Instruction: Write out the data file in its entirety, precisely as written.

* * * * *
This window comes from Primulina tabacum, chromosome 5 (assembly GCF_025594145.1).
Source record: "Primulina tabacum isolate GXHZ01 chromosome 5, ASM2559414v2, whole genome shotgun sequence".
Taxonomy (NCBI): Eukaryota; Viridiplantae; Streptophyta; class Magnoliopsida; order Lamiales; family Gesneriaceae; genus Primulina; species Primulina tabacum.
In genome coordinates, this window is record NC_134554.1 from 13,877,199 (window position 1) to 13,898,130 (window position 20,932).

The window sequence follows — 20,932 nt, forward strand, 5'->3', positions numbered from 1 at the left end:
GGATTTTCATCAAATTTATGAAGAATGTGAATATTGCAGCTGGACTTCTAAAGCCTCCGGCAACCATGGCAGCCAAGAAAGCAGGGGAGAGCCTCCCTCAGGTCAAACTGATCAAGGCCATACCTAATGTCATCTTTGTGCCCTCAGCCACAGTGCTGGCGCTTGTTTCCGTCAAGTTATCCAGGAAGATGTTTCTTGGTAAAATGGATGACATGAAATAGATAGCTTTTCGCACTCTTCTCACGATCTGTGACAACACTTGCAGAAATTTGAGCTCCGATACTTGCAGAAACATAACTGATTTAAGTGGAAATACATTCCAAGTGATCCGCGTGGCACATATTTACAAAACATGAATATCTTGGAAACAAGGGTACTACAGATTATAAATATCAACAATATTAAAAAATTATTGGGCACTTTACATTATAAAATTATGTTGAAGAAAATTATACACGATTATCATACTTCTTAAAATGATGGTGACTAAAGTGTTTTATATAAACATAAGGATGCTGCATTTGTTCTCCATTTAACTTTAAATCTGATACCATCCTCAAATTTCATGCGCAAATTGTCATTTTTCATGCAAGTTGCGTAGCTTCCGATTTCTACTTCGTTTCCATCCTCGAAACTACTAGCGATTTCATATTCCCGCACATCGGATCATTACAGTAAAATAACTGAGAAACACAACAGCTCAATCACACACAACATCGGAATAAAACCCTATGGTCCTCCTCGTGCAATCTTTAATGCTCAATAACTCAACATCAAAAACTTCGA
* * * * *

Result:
This window comes from Primulina tabacum, chromosome 5 (assembly GCF_025594145.1).
Source record: "Primulina tabacum isolate GXHZ01 chromosome 5, ASM2559414v2, whole genome shotgun sequence".
Taxonomy (NCBI): Eukaryota; Viridiplantae; Streptophyta; class Magnoliopsida; order Lamiales; family Gesneriaceae; genus Primulina; species Primulina tabacum.
In genome coordinates, this window is record NC_134554.1 from 13,877,199 (window position 1) to 13,898,130 (window position 20,932).

The window sequence follows — 20,932 nt, forward strand, 5'->3', positions numbered from 1 at the left end:
GGATTTTCATCAAATTTATGAAGAATGTGAATATTGCAGCTGGACTTCTAAAGCCTCCGGCAACCATGGCAGCCAAGAAAGCAGGGGAGAGCCTCCCTCAGGTCAAACTGATCAAGGCCATACCTAATGTCATCTTTGTGCCCTCAGCCACAGTGCTGGCGCTTGTTTCCGTCAAGTTATCCAGGAAGATGTTTCTTGGTAAAATGGATGACATGAAATAGATAGCTTTTCGCACTCTTCTCACGATCTGTGACAACACTTGCAGAAATTTGAGCTCCGATACTTGCAGAAACATAACTGATTTAAGTGGAAATACATTCCAAGTGATCCGCGTGGCACATATTTACAAAACATGAATATCTTGGAAACAAGGGTACTACAGATTATAAATATCAACAATATTAAAAAATTATTGGGCACTTTACATTATAAAATTATGTTGAAGAAAATTATACACGATTATCATACTTCTTAAAATGATGGTGACTAAAGTGTTTTATATAAACATAAGGATGCTGCATTTGTTCTCCATTTAACTTTAAATCTGATACCATCCTCAAATTTCATGCGCAAATTGTCATTTTTCATGCAAGTTGCGTAGCTTCCGATTTCTACTTCGTTTCCATCCTCGAAACTACTAGCGATTTCATATTCCCGCACATCGGATCATTACAGTAAAATAACTGAGAAACACAACAGCTCAATCACACACAACATCGGAATAAAACCCTATGGTCCTCCTCGTGCAATCTTTAATGCTCAATAACTCAACATCAAAAACTTCGA